Figure 4.4: Lan’s time devoted to E-V words………………………..48

Figure 4.5: Lan’s purposes of L1 use…………………………………49

Figure 4.6: Nga’s proportion of V-E in L2 Speaking Class…………..52

Figure 4.7: Nga’s time devoted to E-V words………………………..53

Figure 4.8: Nga’s purposes of L1 use…………………………………54

List of Abbreviations

ELT- English Language Teaching

FELTE: Falcuty of Language Teacher Education

ULIS, VNUH: University of Languages and International Studies, Vietnam


National University, Hanoi

L1: Native Language- The Vietnamese Language

L2: Target Language- English

EFL: English as a Foreign Language

ESL: English as a Second Language

iii
CHAPTER 1: INTRODUCTION

1.1. Background and Rationale of the Study

The literature on the history of the development of English


language teaching methods tells us that the idea of using L1 in the L2
classroom was a respected view during the era of the Grammar
Translation Method (Howart, 1984). However, according to Howatt
(1984), immediately following the First World War, a number of
serious objections, primarily against the lack of everyday realistic
spoken language content, had been raised with regard to the Grammar
Translation Method. Since then, all popular English language teaching
methods, including the recently accepted Communicative Language
Teaching, tend to alienate the use of L1 in the L2 classroom (Cole,
1998; Cook, 1999; Prodromou, 2001). This view of learners’ L1
avoidance has also been reflected in most of the modern L2 teaching
materials (Atkinson, 1987, 1995; Buckmaster, 2002; Cook, 2001;
Naimushin, 2002) and syllabus or curriculum (Cook, 2002; Swan,
1985).

According to Prodromou (2001), the mother tongue has been


treated as a taboo subject (Cook, 2002; Deller, 2003), source of guilt
(Auerbach, 1993; Frankenberg- Garcia, 2000), and a hint of teacher’s
weakness to teach properly (Cook, 2002; Buckmaster, 2002).
Furthermore, L1 has been considered as a waste of time
(Januleviciene and Kavaliauskiene, 2002). As a result, the English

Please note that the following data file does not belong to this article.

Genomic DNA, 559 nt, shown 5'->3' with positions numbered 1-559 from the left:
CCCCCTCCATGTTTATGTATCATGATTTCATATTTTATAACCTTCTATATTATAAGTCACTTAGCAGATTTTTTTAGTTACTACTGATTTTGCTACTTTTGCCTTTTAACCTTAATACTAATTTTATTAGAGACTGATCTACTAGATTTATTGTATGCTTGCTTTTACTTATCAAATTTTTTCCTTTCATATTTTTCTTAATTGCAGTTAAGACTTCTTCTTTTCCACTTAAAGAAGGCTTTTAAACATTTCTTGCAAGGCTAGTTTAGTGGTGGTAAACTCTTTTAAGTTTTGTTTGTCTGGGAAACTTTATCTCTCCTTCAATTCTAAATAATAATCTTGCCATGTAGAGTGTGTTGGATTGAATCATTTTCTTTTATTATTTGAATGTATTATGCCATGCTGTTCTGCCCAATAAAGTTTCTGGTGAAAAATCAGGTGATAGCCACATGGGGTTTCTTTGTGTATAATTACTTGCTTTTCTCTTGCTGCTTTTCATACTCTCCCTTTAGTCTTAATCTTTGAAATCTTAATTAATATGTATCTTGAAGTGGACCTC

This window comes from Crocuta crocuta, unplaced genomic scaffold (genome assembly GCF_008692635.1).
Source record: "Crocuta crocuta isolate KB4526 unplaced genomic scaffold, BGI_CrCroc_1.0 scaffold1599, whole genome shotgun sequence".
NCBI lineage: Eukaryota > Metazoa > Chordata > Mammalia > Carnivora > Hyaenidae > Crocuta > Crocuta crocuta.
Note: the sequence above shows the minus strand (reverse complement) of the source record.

only approach has become an influential and often assumed to be the
hallmarks of good language teaching (Atkinson, 1995). In fact, the
view has greatly changed the learners’ minds to the extent of
demanding that only L2 be used (Frankenberg- Garcia, 2000).

Despite the almost undisputed acceptance of the monolingual


orthodoxy to ESL/EFL teaching, recent years have witnessed a
considerable shift of views among the ELT professionals concerning
the utility of students’ mother tongue in the L2 classroom. It is argued
that classroom use of the learners’ native language has certain
advantages in some ways (Cole, 1998; Deller, 2003; Frankenberg-
Garcia, 2000; Harmer, 2001; Hawks, 2001; Reis, 1996).

There is a considerable amount of literature which has strongly


suggested that the use of L1 in the L2 classrooms can be productive or
may even be necessary at times (Atkinson, 1987; Deller, 2003). Apart
from discussing the theoretical roles of L1, a number of scholars
(Deller, 2003; Urgese, 1987) have demonstrated many ways in which
L1 can be used constructively in the L2 classrooms. Moreover,
according to Januleviciene and Kavaliauskiene (2002), recently a shift
has been noticed in non- native learners’ attitude towards the role of
L1.

University of Foreign Languages, Vietnam National University,


Hanoi is one of the most famous schools focusing on training people
to become a foreign language teacher in general and English teacher